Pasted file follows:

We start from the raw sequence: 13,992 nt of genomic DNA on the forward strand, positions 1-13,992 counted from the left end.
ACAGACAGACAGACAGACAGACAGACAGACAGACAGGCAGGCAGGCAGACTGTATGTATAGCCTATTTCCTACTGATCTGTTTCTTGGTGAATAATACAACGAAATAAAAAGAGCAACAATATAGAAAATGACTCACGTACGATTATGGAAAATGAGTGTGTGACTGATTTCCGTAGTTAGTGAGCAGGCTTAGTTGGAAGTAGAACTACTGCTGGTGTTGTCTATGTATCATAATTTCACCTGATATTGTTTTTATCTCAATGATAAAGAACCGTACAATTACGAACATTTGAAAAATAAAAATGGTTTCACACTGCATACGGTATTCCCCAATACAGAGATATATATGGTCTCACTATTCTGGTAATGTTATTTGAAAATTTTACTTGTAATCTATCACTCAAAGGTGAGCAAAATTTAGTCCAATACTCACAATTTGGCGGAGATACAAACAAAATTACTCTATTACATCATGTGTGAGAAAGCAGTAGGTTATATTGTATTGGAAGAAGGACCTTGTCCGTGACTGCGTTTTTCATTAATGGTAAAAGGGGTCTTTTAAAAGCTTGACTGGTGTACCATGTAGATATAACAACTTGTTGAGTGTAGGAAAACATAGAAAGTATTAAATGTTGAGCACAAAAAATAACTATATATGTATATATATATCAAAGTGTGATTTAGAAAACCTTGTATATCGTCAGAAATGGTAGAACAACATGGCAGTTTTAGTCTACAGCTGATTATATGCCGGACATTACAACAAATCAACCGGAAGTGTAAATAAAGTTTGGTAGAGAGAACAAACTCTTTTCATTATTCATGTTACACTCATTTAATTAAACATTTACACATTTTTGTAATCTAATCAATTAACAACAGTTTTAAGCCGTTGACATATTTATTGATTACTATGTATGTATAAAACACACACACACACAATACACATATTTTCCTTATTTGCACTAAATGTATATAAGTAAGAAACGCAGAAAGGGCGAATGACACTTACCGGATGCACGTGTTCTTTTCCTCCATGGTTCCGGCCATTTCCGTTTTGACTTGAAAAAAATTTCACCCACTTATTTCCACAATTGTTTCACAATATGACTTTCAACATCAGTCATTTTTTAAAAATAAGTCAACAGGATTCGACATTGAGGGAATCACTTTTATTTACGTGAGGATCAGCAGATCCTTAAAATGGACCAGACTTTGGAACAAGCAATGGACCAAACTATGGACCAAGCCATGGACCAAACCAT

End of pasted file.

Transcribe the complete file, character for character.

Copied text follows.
We start from the raw sequence: 13,992 nt of genomic DNA on the forward strand, positions 1-13,992 counted from the left end.
ACAGACAGACAGACAGACAGACAGACAGACAGACAGGCAGGCAGGCAGACTGTATGTATAGCCTATTTCCTACTGATCTGTTTCTTGGTGAATAATACAACGAAATAAAAAGAGCAACAATATAGAAAATGACTCACGTACGATTATGGAAAATGAGTGTGTGACTGATTTCCGTAGTTAGTGAGCAGGCTTAGTTGGAAGTAGAACTACTGCTGGTGTTGTCTATGTATCATAATTTCACCTGATATTGTTTTTATCTCAATGATAAAGAACCGTACAATTACGAACATTTGAAAAATAAAAATGGTTTCACACTGCATACGGTATTCCCCAATACAGAGATATATATGGTCTCACTATTCTGGTAATGTTATTTGAAAATTTTACTTGTAATCTATCACTCAAAGGTGAGCAAAATTTAGTCCAATACTCACAATTTGGCGGAGATACAAACAAAATTACTCTATTACATCATGTGTGAGAAAGCAGTAGGTTATATTGTATTGGAAGAAGGACCTTGTCCGTGACTGCGTTTTTCATTAATGGTAAAAGGGGTCTTTTAAAAGCTTGACTGGTGTACCATGTAGATATAACAACTTGTTGAGTGTAGGAAAACATAGAAAGTATTAAATGTTGAGCACAAAAAATAACTATATATGTATATATATATCAAAGTGTGATTTAGAAAACCTTGTATATCGTCAGAAATGGTAGAACAACATGGCAGTTTTAGTCTACAGCTGATTATATGCCGGACATTACAACAAATCAACCGGAAGTGTAAATAAAGTTTGGTAGAGAGAACAAACTCTTTTCATTATTCATGTTACACTCATTTAATTAAACATTTACACATTTTTGTAATCTAATCAATTAACAACAGTTTTAAGCCGTTGACATATTTATTGATTACTATGTATGTATAAAACACACACACACACAATACACATATTTTCCTTATTTGCACTAAATGTATATAAGTAAGAAACGCAGAAAGGGCGAATGACACTTACCGGATGCACGTGTTCTTTTCCTCCATGGTTCCGGCCATTTCCGTTTTGACTTGAAAAAAATTTCACCCACTTATTTCCACAATTGTTTCACAATATGACTTTCAACATCAGTCATTTTTTAAAAATAAGTCAACAGGATTCGACATTGAGGGAATCACTTTTATTTACGTGAGGATCAGCAGATCCTTAAAATGGACCAGACTTTGGAACAAGCAATGGACCAAACTATGGACCAAGCCATGGACCAAACCAT